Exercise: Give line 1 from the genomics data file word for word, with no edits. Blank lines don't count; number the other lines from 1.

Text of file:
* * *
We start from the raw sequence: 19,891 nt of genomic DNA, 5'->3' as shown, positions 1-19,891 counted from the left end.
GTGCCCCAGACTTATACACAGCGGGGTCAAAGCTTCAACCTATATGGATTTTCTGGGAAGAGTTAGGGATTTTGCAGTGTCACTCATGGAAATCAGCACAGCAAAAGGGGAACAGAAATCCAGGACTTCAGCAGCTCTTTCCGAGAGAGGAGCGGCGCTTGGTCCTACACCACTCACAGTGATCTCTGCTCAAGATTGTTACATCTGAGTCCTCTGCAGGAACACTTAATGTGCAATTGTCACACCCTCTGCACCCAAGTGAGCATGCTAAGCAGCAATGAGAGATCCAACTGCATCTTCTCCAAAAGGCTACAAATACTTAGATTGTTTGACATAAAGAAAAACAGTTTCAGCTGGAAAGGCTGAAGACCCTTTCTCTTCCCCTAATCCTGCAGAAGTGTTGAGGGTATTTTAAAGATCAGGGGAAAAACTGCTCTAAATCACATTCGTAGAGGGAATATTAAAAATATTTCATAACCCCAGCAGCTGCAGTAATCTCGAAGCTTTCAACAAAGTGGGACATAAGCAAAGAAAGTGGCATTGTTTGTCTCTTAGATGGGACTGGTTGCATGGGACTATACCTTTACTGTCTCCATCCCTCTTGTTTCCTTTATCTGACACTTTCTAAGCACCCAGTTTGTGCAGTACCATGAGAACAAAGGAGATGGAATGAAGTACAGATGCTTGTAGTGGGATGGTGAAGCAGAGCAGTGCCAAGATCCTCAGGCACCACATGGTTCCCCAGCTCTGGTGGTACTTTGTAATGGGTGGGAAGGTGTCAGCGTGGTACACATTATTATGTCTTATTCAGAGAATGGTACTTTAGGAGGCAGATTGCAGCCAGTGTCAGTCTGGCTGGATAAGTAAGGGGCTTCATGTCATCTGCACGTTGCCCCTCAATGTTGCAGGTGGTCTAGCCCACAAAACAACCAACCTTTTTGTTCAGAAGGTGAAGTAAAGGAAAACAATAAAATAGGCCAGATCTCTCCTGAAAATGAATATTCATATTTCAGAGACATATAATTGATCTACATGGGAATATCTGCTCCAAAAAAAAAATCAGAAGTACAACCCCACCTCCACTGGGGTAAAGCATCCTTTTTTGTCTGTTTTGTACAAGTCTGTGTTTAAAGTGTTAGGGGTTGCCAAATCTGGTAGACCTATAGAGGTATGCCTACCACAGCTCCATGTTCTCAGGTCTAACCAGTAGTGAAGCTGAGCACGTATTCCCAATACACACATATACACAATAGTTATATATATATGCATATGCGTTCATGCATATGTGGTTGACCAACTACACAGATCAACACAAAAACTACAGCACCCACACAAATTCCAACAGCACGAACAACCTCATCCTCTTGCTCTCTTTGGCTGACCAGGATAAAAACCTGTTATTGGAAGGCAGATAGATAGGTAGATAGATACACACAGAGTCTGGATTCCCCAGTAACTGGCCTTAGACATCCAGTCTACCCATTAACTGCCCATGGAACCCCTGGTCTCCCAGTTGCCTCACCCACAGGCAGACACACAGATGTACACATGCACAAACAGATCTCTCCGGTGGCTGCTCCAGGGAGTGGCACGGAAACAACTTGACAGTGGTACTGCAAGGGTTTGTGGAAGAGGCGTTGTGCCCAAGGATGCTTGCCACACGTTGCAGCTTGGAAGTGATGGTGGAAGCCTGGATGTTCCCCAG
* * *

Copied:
We start from the raw sequence: 19,891 nt of genomic DNA, 5'->3' as shown, positions 1-19,891 counted from the left end.